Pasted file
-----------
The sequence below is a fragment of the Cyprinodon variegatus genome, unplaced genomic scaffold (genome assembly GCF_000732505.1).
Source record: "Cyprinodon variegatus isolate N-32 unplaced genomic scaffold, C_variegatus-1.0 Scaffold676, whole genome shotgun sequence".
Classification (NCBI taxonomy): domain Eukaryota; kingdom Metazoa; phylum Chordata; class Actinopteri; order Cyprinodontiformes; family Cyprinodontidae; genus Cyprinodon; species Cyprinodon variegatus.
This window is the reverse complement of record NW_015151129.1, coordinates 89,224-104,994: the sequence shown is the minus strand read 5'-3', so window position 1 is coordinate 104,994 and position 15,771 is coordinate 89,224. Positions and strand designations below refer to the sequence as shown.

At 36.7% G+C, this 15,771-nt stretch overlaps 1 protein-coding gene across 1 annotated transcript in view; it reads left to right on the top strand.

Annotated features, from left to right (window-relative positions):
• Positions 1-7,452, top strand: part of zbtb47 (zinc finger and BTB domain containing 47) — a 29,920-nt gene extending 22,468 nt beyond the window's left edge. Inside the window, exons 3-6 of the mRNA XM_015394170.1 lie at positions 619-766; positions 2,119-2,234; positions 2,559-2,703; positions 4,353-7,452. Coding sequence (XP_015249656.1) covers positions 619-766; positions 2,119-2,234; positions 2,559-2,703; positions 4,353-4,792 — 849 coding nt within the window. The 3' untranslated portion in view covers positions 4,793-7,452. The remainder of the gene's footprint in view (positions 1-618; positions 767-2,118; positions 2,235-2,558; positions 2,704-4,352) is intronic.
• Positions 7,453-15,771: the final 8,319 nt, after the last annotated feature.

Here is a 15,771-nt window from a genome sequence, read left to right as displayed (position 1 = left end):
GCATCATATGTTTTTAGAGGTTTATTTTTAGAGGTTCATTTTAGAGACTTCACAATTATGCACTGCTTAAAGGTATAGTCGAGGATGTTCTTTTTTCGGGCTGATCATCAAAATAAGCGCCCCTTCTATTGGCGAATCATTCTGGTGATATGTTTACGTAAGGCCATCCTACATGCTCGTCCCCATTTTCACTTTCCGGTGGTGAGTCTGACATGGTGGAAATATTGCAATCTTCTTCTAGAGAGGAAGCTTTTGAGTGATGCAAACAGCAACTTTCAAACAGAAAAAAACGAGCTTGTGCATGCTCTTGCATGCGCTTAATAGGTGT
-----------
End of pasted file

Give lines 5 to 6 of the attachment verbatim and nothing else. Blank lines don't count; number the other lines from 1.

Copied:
At 36.7% G+C, this 15,771-nt stretch overlaps 1 protein-coding gene across 1 annotated transcript in view; it reads left to right on the top strand.

Annotated features, from left to right (window-relative positions):